Raccoon Extermination


04.07.2003 - This is the largest raccoon that I've caught so far.  The customer told me that he had a very large raccoon that was continually ripping into his screened-in pool area, and that he needed a raccoon exterminator right away.  I told him that I could help him, but that I don't really exterminate raccoons.  I told him that I trap them in live cage traps and relocate them far outside the city limits, so that it will never be able to come back again.  "That's okay with me, just get rid of it!" he said, "But I think you're going to need an awful big cage, this sucker is huge!".

I have a special very large cage that I reserve for larger animals.  My usual raccoon cages are 10x12x32, but this cage is 16x16x48.  It can hold larger animals such as bobcats, fox, coyotes, and really big raccoons.  I wasn't sure if I needed it for this job, but the customer is always right (except about the extermination part), so I loaded up the big cage.

I set it by the torn pool screen with all matter of delicious raccoon bait.  Sure enough, I got a call this morning from the man, who said, "You've got him!  He's a big bastard!".   I drove out to retrieve the animal, and sure enough, it was big, and while technically all raccoons are bastards, since they not only fail to get married, but the father never (not once in history) sticks around for the birth, I don't think this animal is a figurative bastard.  I think he's pretty nice.   This is why I would never actually exterminate a raccoon.  They don't need to be killed, when I can catch them in live traps like this and relocate them safely away.

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What kind of poison will kill a raccoon
There are no approved poisons for racocons. If you're having a problem, the only option is to have the animal trapped and removed. Poison is reserved for rats and mice, and even then it rarely works. In order for a poison to be effective, it needs to be eaten in a high enough quantity to kill. If you think about the rat poison blocks, they are designed to contain enough toxin to kill a rat. Leaving one out for a raccoon would only result in a sick racoon—if it even ate the tasteless block to begin with. Raccoons are not like rats in their need to chew.

A rat might eat poison because it must constantly gnaw on something to keep its teeth filed down. A racoon has no such need, and that makes it even less likely to eat poison. Aside from the horrible death a poison would provide, killing larger animals in this way is frowned on by environmental agencies. It could cause a potential issue further up the food chain as was once seen with the softening of eagle shells from known pesticides. If you're determined to exterminate a raccoon, you need to shoot it or use a body gripping trap on it, and I don't recommend either.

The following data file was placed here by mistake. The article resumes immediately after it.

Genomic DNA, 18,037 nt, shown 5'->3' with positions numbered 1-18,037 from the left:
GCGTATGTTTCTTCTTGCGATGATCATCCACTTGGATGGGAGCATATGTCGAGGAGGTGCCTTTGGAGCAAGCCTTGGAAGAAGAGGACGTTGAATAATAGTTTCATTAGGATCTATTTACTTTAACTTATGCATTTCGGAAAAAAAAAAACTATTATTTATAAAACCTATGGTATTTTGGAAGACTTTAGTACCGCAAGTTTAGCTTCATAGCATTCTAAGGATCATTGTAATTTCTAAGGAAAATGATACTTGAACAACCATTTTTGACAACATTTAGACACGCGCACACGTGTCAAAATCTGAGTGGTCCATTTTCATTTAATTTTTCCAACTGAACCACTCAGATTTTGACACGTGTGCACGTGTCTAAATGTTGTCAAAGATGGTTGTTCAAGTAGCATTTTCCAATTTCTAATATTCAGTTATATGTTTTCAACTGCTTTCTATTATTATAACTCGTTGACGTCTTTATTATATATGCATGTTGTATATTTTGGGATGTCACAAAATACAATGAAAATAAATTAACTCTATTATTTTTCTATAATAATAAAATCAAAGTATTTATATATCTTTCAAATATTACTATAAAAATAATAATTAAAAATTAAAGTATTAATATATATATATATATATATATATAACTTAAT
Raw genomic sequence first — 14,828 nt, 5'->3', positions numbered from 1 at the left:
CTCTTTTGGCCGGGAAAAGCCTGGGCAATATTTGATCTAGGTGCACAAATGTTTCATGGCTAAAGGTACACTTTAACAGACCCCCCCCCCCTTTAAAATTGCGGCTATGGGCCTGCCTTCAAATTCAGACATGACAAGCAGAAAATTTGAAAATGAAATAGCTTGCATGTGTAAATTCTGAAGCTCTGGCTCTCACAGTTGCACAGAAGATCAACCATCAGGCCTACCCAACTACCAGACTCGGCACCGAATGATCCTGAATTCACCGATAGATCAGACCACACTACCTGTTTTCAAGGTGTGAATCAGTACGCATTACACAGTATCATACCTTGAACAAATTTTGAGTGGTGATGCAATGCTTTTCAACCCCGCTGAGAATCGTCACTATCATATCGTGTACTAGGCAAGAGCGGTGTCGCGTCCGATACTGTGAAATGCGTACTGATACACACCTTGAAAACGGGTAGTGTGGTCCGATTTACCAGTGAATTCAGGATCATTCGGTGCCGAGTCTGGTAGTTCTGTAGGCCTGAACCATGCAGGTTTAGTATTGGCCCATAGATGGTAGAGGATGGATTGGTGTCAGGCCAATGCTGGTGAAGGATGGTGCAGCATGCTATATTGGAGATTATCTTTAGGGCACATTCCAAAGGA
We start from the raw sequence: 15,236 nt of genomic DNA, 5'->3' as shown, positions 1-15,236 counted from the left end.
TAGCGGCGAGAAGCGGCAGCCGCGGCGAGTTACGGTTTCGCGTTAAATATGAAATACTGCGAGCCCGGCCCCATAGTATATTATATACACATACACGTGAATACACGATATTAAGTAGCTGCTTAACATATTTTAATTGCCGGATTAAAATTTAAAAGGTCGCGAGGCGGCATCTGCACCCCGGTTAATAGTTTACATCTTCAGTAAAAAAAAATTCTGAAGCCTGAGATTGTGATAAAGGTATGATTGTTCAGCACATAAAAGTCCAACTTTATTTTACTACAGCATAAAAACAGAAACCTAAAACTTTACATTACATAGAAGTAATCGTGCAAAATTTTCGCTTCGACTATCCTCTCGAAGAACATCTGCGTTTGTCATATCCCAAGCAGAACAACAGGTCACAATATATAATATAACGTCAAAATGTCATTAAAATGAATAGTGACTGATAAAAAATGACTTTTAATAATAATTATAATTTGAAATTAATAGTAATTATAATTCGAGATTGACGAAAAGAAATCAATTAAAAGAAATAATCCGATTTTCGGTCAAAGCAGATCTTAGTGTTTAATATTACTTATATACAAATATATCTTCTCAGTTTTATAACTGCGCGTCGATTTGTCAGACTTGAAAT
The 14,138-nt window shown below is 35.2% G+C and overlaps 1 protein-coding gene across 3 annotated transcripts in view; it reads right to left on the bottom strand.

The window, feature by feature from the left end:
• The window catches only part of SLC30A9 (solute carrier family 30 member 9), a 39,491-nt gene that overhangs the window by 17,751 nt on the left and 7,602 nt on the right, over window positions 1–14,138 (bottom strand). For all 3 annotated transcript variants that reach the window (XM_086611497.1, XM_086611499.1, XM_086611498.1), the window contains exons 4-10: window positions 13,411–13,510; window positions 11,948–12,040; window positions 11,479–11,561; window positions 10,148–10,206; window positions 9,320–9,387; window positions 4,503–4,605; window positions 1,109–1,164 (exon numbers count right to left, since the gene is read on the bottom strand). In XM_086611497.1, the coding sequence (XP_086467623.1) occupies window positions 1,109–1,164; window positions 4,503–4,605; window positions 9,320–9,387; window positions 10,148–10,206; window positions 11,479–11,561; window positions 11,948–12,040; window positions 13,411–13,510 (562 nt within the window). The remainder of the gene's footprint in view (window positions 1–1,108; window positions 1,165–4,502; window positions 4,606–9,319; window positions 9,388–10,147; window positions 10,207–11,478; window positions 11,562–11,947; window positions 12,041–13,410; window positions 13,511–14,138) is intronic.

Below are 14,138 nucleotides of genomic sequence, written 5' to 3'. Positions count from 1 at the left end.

Getting rid of raccoons is not the easiest of tasks. It is a tricky and sometimes frustrating process to make your house free of one of the most mischievous animals alive.

Raccoons live among humans and are a common sight in urban and suburban areas. They can be aggressive and always leave destruction in their wake. Damages to roofs, vegetation, vents, walls, and insulation are normal incidents when raccoons are involved.

From spring to summer, raccoons are normally found in houses, where they have established dens to raise their young. Their activities within the house are disastrous, forcing most residents to seek to exterminate them.

How to Get Rid of Raccoons
There are many ways to secure your house from raccoons but they work hand-in-hand with each other. There is no one way of eliminating raccoons. Many things are to be done to ensure that the raccoons don't get into your house, and if they already have, to make sure that they leave your house and don't return.

Firstly, you need to be sure you are not the reason there are raccoons around your house. Raccoons are scavengers, so you have to be careful that your house does not provide sustenance for them. Remove bird feeders, shrubs, dead leaves, and pet food droppings from outside. All your trash should be stored in sealed areas, but if you don't have any sealed areas, ensure your garbage cans are tightly fitted and wedged to prevent raccoons from opening it or tilting the can over. Raccoons are constantly searching for food so if they are not able to get any on your property, they will not have any reason to stay around your house.

Secondly, make it a habit to regularly inspect your house. Check for holes, cracks, open windows, or any space through which a raccoon can get in. Close your chimney with a fitting cap and trim the trees close to your roof. Raccoons have sharp claws that can burrow, tear up, and create holes in your house to get in. So regular inspection is a must.

Finally, if raccoons have already made your house their home, there are ways to catch them with traps. However, if you are intent on exterminating them, you have to be careful that it is not illegal in your state. There are some traps such as the chain trap and spring trap that are made to injure and kill raccoons respectively. Setting up these traps is relatively easy but handling the raccoons after they have been caught is the tricky part best left to professionals. While some states require a caught raccoon to be transported then released about 10 miles away from the human population, others have different laws. It is in your best interest to familiarize yourself with the laws regarding raccoon trapping, removal, and extermination in your state.

The best way to exterminate raccoons is to call expert wildlife removers and have them carry out the task. Not only will they get rid of the raccoons, but they will also inspect and set up preventive measures to make sure the raccoons have no way to reenter your house.

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